is a royal official who governs a country or province in the name of and as representative of the monarch
. The term derives from the Latin prefix vice-
, meaning "in the place of" and the French word roi
, meaning king. His province or larger territory is called a viceroyalty
. The relative adjective is viceregal
. A vicereine
is a woman in a viceregal position (rare, as it usually includes military high command), or a Viceroy's wife.
The etymological allusion to the royal style makes it be perceived as higher than governor-general and lord lieutenant, even when in some cases it is a synonym for that administrative rank, and not necessarily above several "provincial" (lieutenant-) governors.
In some cases, the title (and the office, unless the title is not permanently attached to the job) is reserved for members of the ruling dynasty. It was not uncommon for potential heirs to the throne to obtain such a post (or an equivalent one, without the viceregal style) as a test — and learning stage, not unlike the even loftier "associations to the throne", such as the Roman consortium imperii — or the Caesars in Emperor Diocletian's original Tetrarchy.
The title was originally used in the Aragonese Crown
since 14th Century for Sardinia
. The absolutist
Kings of Spain
employed numerous Viceroys to rule over various parts of their vast empire "where the sun never set", both European and overseas.
In Europe, until the 18th century the Spanish crown appointed Viceroys of Aragon, Valencia, Catalonia, Navarre, Sardinia, Sicily, Naples and Portugal (1580 – 1640). With the ascension of the House of Bourbon to the Spanish throne, the historic Aragonese viceroyalties were replaced by new Captaincies General. At the end of War of the Spanish Succession, the Spanish Monarchy was shorn of its Italian possessions.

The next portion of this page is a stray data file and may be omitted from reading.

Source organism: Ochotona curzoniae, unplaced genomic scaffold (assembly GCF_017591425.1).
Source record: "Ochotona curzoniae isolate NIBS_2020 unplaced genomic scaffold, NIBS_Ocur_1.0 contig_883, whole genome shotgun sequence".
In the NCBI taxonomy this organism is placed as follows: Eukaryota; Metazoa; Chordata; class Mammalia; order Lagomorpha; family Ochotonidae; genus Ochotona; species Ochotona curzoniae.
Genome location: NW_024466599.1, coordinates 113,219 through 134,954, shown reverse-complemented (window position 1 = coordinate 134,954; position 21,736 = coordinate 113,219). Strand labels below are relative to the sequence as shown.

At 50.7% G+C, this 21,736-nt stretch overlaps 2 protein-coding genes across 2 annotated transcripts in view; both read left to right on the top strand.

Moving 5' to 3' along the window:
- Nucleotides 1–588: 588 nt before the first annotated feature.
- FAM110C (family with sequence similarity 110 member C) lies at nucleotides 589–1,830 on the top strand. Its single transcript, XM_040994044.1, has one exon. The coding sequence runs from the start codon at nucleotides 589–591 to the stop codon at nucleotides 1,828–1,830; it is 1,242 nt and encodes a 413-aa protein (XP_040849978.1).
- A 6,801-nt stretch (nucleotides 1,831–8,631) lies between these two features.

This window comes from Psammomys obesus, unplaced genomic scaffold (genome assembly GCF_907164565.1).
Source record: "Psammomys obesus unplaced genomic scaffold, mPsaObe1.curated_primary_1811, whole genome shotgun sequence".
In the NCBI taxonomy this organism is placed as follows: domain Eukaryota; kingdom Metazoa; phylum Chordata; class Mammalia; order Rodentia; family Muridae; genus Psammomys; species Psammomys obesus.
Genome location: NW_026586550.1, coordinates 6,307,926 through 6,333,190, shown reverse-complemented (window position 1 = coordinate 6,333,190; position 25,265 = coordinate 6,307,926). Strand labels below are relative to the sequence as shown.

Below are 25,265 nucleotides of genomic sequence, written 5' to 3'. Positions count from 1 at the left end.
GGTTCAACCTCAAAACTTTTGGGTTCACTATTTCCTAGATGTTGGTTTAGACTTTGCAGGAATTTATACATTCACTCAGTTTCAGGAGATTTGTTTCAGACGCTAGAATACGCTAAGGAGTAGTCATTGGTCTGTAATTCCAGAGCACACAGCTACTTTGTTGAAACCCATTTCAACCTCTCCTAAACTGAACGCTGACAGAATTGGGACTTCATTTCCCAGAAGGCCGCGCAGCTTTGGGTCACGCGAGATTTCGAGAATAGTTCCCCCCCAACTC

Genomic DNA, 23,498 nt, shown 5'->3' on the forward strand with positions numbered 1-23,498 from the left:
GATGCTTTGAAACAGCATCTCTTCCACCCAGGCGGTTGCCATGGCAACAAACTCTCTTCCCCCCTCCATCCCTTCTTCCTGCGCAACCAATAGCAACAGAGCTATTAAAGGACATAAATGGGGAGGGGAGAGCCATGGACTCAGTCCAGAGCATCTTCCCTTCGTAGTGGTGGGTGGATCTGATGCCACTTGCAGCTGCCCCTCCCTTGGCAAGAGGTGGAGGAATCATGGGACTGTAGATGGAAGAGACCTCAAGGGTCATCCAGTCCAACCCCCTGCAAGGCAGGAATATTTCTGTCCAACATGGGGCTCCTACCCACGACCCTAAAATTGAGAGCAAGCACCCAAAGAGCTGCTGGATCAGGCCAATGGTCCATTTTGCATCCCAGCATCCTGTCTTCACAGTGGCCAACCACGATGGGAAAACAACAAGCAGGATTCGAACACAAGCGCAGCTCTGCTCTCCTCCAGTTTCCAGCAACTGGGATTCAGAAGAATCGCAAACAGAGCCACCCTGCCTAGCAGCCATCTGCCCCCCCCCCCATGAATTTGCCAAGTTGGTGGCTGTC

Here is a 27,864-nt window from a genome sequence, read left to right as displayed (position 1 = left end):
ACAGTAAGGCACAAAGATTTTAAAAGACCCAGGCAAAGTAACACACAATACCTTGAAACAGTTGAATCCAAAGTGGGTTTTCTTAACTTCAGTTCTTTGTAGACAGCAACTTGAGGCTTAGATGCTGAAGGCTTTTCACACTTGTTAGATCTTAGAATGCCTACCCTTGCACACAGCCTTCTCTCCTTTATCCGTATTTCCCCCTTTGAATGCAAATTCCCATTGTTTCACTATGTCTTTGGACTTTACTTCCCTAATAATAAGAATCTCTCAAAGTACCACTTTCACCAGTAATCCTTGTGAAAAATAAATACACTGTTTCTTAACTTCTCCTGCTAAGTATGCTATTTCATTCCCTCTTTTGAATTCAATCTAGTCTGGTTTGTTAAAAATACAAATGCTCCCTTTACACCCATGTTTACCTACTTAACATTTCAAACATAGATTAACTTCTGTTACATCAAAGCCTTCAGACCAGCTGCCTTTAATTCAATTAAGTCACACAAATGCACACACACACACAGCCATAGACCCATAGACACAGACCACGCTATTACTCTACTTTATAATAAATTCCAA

With the Spanish colonization of the Americas, the institution of viceroys was adapted to govern the highly populated and wealthy regions of New Spain (Mexico) and Peru. The viceroys of these two areas had oversight over the other provinces, with most of the North American, Central American, Caribbean and Philippine areas supervised by the viceroy in Mexico City and the South American ones by the viceroy in Lima, (with the exception of most of today's Venezuela, which was overseen by the Audiencia of Santo Domingo for most of the colonial period). These large administrative territories became known as Viceroyalties (Spanish term: virreinato). There were only two New World viceroyalties until 1717, when the new Bourbon Dynasty established two additional viceroyalties to promote economic growth and new settlements. New viceroyalties were created for New Granada in 1717 (capital, Bogotá) and the Río de la Plata in 1776 (capital, Buenos Aires).
The viceroyalties of Spanish America and the Philippines were subdivided into smaller, automous units, the Audiencias and the Captaincies General, which in most cases became the bases for the independent countries of modern Spanish America. These units gathered the local provinces which could be governed by a either a corregidor (sometimes alcalde mayor) or by a cabildo. Audiencias primarily functioned as superior judicial tribunals, but unlike their European counterparts, the New World audiencias were granted by law both administrative and legislative powers. Captaincies General were primarily military districts set up in areas with a risk of foreign or Indian attack, but the captains general were usually given political powers over the provinces under their command. Because the long distances to the viceregal capital would hamper effective communication, both audiencias and captains general were authorized to communicate directly with the crown through the Council of the Indies. The Bourbon Reforms introduced the new office of the intendant, which was appointed directly by the crown and had broad fiscal and administrative powers in political and military issues.
British Empire and Commonwealth
From 1858 (when the British crown took over the role of the British East India Company
, which had appointed governors-general since 20 October 1774